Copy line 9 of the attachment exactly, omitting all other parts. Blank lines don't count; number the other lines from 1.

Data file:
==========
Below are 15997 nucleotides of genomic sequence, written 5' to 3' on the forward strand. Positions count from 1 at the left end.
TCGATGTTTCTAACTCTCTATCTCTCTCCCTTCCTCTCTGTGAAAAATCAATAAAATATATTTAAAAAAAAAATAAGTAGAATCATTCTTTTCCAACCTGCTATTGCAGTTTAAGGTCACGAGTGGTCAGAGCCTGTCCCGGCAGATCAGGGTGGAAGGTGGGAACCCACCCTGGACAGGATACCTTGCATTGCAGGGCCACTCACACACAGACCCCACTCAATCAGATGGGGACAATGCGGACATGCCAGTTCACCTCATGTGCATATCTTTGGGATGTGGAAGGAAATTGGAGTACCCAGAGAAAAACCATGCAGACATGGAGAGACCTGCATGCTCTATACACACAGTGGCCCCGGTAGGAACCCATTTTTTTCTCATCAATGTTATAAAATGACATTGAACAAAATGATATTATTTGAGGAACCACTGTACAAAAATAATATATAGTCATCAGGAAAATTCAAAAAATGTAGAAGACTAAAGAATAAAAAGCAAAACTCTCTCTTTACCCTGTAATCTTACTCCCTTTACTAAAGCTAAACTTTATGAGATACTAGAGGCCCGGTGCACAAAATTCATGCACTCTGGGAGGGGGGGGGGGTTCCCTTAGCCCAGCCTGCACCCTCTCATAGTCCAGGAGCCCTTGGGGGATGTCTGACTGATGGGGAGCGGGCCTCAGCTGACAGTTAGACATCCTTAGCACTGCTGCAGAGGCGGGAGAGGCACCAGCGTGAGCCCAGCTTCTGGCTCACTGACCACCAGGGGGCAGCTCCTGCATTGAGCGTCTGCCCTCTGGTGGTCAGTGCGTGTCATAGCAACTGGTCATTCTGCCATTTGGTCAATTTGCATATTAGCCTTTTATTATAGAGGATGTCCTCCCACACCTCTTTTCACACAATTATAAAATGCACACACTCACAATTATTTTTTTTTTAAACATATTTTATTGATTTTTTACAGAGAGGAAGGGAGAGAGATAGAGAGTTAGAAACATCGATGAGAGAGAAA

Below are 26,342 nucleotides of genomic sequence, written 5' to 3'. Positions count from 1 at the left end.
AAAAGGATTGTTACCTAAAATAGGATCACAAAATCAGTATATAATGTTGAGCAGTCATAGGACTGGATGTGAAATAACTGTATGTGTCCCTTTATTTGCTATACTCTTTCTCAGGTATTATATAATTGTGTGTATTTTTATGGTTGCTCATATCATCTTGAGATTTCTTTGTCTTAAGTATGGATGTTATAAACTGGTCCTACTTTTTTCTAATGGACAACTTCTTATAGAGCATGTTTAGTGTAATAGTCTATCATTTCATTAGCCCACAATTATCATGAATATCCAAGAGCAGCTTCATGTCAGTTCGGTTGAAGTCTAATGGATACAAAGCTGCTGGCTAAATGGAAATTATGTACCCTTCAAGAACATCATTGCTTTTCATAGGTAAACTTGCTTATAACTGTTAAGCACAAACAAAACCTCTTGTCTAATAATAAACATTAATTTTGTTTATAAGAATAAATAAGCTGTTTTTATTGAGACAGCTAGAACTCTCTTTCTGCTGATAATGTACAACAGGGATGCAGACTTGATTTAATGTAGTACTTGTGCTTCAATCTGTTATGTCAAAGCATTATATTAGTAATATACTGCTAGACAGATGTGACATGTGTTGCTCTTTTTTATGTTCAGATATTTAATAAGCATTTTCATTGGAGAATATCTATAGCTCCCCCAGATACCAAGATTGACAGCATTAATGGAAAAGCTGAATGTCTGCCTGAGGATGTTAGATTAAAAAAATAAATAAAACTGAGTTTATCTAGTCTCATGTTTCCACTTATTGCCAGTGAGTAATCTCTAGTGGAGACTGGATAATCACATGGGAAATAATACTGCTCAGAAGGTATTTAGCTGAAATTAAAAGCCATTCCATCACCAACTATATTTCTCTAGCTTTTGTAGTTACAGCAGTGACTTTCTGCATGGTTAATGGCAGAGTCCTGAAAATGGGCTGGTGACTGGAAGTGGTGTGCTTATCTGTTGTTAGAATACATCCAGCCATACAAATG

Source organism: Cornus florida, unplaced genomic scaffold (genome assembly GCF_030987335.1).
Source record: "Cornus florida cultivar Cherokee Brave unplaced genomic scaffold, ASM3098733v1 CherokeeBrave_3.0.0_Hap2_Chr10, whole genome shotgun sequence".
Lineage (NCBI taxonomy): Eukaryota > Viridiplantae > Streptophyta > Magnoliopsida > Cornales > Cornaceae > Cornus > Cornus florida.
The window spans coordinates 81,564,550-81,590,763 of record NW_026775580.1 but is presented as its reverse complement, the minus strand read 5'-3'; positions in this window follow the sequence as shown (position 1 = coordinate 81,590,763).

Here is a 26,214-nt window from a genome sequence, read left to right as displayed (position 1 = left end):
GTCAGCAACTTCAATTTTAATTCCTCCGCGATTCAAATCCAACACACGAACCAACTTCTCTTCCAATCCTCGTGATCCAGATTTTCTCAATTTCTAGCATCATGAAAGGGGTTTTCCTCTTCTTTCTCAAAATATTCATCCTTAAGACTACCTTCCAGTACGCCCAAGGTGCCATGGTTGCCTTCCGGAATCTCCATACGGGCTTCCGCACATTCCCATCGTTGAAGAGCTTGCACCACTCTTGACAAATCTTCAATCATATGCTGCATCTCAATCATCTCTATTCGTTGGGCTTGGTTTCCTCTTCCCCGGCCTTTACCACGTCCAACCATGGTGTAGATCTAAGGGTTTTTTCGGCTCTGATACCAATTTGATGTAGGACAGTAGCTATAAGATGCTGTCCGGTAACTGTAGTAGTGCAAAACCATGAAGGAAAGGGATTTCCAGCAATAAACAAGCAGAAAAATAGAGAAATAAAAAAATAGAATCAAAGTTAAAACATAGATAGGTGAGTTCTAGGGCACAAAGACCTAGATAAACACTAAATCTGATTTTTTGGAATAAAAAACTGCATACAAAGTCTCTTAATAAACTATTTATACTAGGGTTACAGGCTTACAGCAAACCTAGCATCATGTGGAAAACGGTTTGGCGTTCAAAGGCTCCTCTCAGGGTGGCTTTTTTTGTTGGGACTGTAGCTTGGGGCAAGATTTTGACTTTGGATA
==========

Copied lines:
Here is a 26,214-nt window from a genome sequence, read left to right as displayed (position 1 = left end):